Against this uncertain backdrop, our expert panellists held a spirited and engaged discussion about the state of the market in the face of a series of extraordinary macro and technical factors, and assessed how the funding landscape was holding up for German corporates.
Of course, the injection of central bank liquidity in Europe has acted as a volatility buffer and made funding markets pretty resilient. Borrowers have taken advantage of the good times and deftly navigated around volatility events, having benefited from a variety of receptive funding channels and solid investor demand.
Most German corporates find themselves in robust liquidity positions, having tapped bond, loan and Schuldschein markets with style and in size. They have ridden out pressure points when they have emerged and as a rule have built broadly conservative funding structures.
Back-up facilities have mainly been redone so the market is not expecting much of a refinancing wave until 2019-2020. That may not bode well for growth in general-purpose funding but with ready take-outs available in the bond market, bank lenders have been comfortable around acquisition finance.
One panellist pointed to a cultural difference between German corporates and UK or US peers where German CEOs are less open to financial engineering and won’t press the deal-making button just because of the lure of cheap money. But if ZF’s acquisition of TRW created a frisson of expectation around M&A in Germany last year, financiers are very excited about the impact of Bayer’s US$64bn takeover of Monsanto and the onset of more takeover financing.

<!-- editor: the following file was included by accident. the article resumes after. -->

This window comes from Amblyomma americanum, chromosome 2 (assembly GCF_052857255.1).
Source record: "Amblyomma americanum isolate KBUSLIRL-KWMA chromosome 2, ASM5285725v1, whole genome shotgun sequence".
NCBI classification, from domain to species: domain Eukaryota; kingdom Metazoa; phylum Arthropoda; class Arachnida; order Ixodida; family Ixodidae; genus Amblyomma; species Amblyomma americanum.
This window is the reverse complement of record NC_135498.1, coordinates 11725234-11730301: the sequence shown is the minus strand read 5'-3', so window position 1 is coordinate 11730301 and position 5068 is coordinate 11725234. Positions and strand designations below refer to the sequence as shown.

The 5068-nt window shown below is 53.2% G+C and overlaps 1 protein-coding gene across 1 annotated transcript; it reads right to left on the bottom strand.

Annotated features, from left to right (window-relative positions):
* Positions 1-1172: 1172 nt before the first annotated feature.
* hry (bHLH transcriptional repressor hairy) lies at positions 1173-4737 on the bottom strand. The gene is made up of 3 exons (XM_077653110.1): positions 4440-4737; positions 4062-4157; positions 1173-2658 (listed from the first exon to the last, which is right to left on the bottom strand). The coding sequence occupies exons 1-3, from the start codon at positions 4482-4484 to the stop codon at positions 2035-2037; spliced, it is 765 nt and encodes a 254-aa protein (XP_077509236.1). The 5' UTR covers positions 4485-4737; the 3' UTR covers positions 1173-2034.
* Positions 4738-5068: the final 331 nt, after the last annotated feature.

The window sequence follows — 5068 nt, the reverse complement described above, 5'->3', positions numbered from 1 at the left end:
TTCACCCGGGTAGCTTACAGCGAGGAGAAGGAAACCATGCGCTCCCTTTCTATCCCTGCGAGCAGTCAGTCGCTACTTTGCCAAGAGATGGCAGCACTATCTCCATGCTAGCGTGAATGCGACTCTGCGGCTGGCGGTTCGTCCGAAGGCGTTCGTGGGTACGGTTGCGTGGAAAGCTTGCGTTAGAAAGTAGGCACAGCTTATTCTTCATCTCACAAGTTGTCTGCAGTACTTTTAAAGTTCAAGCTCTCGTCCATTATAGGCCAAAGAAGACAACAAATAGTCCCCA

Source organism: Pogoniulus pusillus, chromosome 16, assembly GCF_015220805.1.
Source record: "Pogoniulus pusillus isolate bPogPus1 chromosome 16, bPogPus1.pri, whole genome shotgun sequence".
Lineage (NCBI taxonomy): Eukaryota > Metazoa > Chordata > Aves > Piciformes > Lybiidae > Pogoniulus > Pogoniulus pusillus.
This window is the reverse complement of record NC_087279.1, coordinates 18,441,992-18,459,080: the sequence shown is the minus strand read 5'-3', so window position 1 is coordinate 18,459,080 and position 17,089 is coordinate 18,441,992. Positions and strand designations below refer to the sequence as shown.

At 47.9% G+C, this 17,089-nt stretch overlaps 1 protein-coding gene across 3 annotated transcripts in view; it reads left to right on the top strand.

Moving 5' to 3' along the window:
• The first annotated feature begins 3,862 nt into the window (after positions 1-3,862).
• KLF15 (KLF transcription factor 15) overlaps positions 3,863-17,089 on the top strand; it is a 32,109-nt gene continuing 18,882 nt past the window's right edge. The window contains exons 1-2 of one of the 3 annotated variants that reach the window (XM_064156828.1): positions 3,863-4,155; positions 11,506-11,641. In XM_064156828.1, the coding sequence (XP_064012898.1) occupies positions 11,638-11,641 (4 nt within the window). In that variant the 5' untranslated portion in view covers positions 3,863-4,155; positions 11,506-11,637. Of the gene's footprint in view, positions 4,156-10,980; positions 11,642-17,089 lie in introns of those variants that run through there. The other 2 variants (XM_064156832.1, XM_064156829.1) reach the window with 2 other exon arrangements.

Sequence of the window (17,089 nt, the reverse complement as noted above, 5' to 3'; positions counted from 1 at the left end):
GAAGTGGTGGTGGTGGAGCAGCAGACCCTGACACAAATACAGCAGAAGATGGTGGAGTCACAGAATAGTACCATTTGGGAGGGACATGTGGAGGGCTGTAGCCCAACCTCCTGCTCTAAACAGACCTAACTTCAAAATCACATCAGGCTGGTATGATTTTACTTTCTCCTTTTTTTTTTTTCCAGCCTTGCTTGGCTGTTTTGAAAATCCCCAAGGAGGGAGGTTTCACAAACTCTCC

Another interesting talking point was the popular Schuldschein market. This previously very German market is now heavily international, and enjoyed another year of stellar growth in 2016. The market is open to issuers of all sizes and continues to push the volume and maturity envelope.
The fact that an Austrian issuer – Semperit Group – was able to tap the German Schuldschein market for US dollars, Polish zloty and Czech koruna underlines the flexibility of this market. But at the same time SSD have attracted a bit of chatter around the crossover names that have approached the market, which some say are not suitable for this investment-grade product. In particular, slim SSD documentation might not be sufficient for investors in cusp names.
Corporates have enjoyed access to a multiplicity of funding sources throughout 2016 in multiple currencies across a variety of global capital pools and will in all likelihood continue to do so. They will of course be mindful about things like FX exposures but generally speaking, the funding outlook for German corporates in the year ahead is steady as she goes. In a world of great uncertainty, that is rather comforting.
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